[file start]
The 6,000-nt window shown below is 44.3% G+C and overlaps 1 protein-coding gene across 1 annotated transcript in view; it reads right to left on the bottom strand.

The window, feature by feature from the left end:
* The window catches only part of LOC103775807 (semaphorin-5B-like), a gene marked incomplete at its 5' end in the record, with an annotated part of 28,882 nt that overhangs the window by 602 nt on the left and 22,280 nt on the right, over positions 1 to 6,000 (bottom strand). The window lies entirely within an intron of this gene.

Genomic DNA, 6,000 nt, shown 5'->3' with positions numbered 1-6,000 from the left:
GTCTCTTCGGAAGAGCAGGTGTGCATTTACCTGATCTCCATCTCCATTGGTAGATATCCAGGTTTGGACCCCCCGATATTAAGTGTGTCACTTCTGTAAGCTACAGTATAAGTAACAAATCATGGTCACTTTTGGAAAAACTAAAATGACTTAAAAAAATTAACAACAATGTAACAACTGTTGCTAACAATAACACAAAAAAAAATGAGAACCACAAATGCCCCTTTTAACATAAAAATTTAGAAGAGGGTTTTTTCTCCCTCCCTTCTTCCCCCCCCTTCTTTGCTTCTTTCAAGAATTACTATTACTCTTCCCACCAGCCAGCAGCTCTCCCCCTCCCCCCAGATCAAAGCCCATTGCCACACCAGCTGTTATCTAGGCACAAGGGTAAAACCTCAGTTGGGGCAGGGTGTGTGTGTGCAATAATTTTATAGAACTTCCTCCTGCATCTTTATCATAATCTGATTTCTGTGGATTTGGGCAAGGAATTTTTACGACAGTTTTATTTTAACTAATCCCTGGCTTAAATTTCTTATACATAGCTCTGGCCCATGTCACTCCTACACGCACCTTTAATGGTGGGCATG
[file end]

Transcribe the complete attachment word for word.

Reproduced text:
The 6,000-nt window shown below is 44.3% G+C and overlaps 1 protein-coding gene across 1 annotated transcript in view; it reads right to left on the bottom strand.

The window, feature by feature from the left end:
* The window catches only part of LOC103775807 (semaphorin-5B-like), a gene marked incomplete at its 5' end in the record, with an annotated part of 28,882 nt that overhangs the window by 602 nt on the left and 22,280 nt on the right, over positions 1 to 6,000 (bottom strand). The window lies entirely within an intron of this gene.

Genomic DNA, 6,000 nt, shown 5'->3' with positions numbered 1-6,000 from the left:
GTCTCTTCGGAAGAGCAGGTGTGCATTTACCTGATCTCCATCTCCATTGGTAGATATCCAGGTTTGGACCCCCCGATATTAAGTGTGTCACTTCTGTAAGCTACAGTATAAGTAACAAATCATGGTCACTTTTGGAAAAACTAAAATGACTTAAAAAAATTAACAACAATGTAACAACTGTTGCTAACAATAACACAAAAAAAAATGAGAACCACAAATGCCCCTTTTAACATAAAAATTTAGAAGAGGGTTTTTTCTCCCTCCCTTCTTCCCCCCCCTTCTTTGCTTCTTTCAAGAATTACTATTACTCTTCCCACCAGCCAGCAGCTCTCCCCCTCCCCCCAGATCAAAGCCCATTGCCACACCAGCTGTTATCTAGGCACAAGGGTAAAACCTCAGTTGGGGCAGGGTGTGTGTGTGCAATAATTTTATAGAACTTCCTCCTGCATCTTTATCATAATCTGATTTCTGTGGATTTGGGCAAGGAATTTTTACGACAGTTTTATTTTAACTAATCCCTGGCTTAAATTTCTTATACATAGCTCTGGCCCATGTCACTCCTACACGCACCTTTAATGGTGGGCATG